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Q.E.D. – Wrong security stamps on boarding passes – Bangalore Aviation

Q.E.D. – Wrong security stamps on boarding passes

Last week I had discussed the need to review the requirement of Indian aviation security agencies of placing a stamp on boarding passes and hand luggage tags.

Many readers have commented about similar experiences and the frivolity of having such an archaic system which has become irrelevant in a modern world where threats are more insidious and require ever increasing levels of alertness from our security agencies.

To demonstrate how insignificant, security agencies treat the information on the stamp, a Bangalore Aviation reader sent in this picture.

Do you see the error?

The reader has travelled on April 8th, but the security stamp is dated April 18th — six days in the future as of today. (Editors note: for privacy reasons the seat number, passenger name and airline sequence number have been erased)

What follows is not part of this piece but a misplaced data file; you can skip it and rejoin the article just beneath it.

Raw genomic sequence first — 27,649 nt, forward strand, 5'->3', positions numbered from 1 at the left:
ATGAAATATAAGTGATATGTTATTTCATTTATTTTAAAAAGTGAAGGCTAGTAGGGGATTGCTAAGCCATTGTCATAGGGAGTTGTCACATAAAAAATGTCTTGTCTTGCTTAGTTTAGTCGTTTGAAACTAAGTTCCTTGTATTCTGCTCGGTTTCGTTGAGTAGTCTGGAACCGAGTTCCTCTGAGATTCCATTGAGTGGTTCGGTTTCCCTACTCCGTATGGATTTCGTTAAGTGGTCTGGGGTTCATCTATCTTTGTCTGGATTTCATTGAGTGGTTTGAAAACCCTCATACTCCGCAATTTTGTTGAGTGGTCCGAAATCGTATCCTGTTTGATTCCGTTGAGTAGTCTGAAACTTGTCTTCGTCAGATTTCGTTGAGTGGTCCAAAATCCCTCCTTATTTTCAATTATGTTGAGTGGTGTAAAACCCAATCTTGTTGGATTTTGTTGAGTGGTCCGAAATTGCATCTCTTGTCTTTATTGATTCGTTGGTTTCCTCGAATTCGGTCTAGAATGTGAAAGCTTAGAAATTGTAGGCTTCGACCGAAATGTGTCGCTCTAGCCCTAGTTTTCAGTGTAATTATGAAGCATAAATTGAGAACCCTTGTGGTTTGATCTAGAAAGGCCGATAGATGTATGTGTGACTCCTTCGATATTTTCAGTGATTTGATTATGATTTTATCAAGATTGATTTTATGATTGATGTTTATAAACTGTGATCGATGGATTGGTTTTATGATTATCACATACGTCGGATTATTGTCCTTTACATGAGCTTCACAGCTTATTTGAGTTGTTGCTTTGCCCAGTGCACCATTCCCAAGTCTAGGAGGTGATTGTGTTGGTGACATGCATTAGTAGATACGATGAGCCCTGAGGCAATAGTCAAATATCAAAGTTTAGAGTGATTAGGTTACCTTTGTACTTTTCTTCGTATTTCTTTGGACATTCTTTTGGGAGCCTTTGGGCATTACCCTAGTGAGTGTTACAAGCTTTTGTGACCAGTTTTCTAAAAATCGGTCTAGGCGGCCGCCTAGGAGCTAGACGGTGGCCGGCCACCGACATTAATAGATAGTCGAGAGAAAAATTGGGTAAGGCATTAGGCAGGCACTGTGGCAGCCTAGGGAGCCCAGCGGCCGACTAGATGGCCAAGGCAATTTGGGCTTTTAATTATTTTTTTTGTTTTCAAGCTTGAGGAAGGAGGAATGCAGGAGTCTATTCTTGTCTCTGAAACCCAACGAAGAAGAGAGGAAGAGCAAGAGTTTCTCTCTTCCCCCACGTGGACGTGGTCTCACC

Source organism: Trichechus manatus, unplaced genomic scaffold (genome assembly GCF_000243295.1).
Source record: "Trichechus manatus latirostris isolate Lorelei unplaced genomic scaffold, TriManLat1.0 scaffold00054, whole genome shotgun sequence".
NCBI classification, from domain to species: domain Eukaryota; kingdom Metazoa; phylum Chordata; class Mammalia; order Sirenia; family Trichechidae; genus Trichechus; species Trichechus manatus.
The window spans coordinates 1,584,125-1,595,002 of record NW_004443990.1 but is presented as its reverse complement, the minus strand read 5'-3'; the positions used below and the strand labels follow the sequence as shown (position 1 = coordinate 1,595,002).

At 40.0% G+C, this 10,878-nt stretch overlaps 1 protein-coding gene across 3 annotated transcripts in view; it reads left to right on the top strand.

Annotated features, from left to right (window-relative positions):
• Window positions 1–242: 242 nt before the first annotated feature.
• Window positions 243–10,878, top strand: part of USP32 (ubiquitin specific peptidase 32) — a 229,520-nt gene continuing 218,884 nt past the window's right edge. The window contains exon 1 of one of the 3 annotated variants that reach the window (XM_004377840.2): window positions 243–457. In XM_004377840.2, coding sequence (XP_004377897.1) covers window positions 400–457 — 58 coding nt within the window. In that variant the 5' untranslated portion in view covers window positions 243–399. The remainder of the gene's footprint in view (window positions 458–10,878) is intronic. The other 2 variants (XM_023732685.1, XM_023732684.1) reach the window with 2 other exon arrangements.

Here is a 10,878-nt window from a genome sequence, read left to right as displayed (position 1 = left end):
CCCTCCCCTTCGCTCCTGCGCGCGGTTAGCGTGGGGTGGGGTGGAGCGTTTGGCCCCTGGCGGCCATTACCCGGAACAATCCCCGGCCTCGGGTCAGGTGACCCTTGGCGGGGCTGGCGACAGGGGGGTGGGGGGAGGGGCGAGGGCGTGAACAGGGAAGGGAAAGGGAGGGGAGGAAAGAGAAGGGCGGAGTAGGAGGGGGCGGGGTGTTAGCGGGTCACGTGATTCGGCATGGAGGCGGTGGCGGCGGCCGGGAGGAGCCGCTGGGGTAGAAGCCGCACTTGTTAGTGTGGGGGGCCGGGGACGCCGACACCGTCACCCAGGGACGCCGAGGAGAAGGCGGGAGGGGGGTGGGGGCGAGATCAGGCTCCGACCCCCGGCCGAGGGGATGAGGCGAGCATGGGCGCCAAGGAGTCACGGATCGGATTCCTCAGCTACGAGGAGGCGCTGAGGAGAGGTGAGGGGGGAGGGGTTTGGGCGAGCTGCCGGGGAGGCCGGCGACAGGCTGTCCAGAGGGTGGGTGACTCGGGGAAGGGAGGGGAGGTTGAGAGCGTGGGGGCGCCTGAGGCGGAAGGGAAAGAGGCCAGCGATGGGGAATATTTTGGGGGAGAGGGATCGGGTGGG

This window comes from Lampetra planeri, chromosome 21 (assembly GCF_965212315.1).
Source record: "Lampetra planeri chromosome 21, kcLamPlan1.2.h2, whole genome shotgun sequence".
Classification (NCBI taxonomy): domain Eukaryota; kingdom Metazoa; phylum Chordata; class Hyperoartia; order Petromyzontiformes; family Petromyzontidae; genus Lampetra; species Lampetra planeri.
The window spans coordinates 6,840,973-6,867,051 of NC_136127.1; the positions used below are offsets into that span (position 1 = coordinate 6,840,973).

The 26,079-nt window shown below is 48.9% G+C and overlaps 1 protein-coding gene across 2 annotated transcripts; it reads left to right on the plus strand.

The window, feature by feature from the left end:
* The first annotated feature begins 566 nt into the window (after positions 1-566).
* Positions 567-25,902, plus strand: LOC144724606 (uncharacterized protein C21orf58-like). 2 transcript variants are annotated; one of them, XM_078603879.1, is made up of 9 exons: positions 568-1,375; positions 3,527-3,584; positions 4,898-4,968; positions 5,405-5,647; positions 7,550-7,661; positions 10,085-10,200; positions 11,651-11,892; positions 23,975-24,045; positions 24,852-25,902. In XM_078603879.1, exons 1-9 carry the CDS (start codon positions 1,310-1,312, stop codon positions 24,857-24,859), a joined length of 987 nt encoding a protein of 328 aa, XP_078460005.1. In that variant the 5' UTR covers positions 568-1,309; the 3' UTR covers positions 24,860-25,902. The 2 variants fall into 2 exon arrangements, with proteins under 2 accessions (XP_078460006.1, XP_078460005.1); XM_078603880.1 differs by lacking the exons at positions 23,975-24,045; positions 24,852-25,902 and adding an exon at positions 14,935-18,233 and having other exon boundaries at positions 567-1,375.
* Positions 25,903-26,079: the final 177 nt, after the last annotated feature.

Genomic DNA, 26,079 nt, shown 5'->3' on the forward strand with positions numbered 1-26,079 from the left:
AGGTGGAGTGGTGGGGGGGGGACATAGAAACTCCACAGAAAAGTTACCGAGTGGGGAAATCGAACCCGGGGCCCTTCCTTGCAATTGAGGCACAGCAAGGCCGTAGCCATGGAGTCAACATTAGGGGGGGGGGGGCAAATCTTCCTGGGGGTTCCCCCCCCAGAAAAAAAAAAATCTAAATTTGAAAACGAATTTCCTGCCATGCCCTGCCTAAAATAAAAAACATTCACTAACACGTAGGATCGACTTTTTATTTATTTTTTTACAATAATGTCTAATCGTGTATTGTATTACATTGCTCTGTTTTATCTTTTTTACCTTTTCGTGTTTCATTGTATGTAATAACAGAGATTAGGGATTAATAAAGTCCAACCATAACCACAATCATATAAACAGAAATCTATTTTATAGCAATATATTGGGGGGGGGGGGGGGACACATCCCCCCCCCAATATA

The passenger travelled without a hitch, thank you. It appears that the CISF guard at the boarding gate was only concerned that a stamp was applied, and not with the accuracy of the stamp.

So what is preventing a terrorist from bypassing the security and attaching a hand-baggage tag which was stamped earlier?

Bengaluru International Airport has a very strong and fool-proof security system. If the security system is fool-proof and a person cannot bypass the security, then why need the stamp?

Quod Erat Demonstratum(QED).

It is time for the Bureau of Civil Aviation Security to encourage airports which invest in security by removing archaic rules to help them improve efficiency and become role models for those that have not.

About Devesh Agarwal

A electronics and automotive product management, marketing and branding expert, he was awarded a silver medal at the Lockheed Martin innovation competition 2010. He is ranked 6th on Mashable's list of aviation pros on Twitter and in addition to Bangalore Aviation, he has contributed to leading publications like Aviation Week, Conde Nast Traveller India, The Economic Times, and The Mint (a Wall Street Journal content partner). He remains a frequent flier and shares the good, the bad, and the ugly about the Indian aviation industry without fear or favour.

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